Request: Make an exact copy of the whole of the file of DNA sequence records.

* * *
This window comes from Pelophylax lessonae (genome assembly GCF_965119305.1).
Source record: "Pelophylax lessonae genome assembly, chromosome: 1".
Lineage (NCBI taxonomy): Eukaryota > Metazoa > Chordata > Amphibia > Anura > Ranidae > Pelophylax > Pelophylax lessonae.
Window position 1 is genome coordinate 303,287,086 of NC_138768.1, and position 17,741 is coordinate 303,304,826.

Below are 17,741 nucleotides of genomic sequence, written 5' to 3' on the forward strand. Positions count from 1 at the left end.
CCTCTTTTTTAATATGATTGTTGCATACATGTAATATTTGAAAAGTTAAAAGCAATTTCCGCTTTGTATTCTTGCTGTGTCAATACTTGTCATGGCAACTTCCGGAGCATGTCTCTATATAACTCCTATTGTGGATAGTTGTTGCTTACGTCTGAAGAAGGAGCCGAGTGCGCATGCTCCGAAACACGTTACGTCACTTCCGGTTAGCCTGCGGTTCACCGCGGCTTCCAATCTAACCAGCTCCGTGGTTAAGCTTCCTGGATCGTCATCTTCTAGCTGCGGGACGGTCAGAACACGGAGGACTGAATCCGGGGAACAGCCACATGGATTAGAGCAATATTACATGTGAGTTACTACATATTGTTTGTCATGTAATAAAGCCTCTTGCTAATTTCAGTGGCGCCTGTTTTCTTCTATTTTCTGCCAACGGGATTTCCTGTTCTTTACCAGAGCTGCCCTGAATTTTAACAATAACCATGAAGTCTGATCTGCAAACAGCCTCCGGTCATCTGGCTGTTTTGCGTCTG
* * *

This window comes from Pelophylax lessonae (genome assembly GCF_965119305.1).
Source record: "Pelophylax lessonae genome assembly, chromosome: 1".
Lineage (NCBI taxonomy): Eukaryota > Metazoa > Chordata > Amphibia > Anura > Ranidae > Pelophylax > Pelophylax lessonae.
Window position 1 is genome coordinate 303,287,086 of NC_138768.1, and position 17,741 is coordinate 303,304,826.

Below are 17,741 nucleotides of genomic sequence, written 5' to 3' on the forward strand. Positions count from 1 at the left end.
CCTCTTTTTTAATATGATTGTTGCATACATGTAATATTTGAAAAGTTAAAAGCAATTTCCGCTTTGTATTCTTGCTGTGTCAATACTTGTCATGGCAACTTCCGGAGCATGTCTCTATATAACTCCTATTGTGGATAGTTGTTGCTTACGTCTGAAGAAGGAGCCGAGTGCGCATGCTCCGAAACACGTTACGTCACTTCCGGTTAGCCTGCGGTTCACCGCGGCTTCCAATCTAACCAGCTCCGTGGTTAAGCTTCCTGGATCGTCATCTTCTAGCTGCGGGACGGTCAGAACACGGAGGACTGAATCCGGGGAACAGCCACATGGATTAGAGCAATATTACATGTGAGTTACTACATATTGTTTGTCATGTAATAAAGCCTCTTGCTAATTTCAGTGGCGCCTGTTTTCTTCTATTTTCTGCCAACGGGATTTCCTGTTCTTTACCAGAGCTGCCCTGAATTTTAACAATAACCATGAAGTCTGATCTGCAAACAGCCTCCGGTCATCTGGCTGTTTTGCGTCTG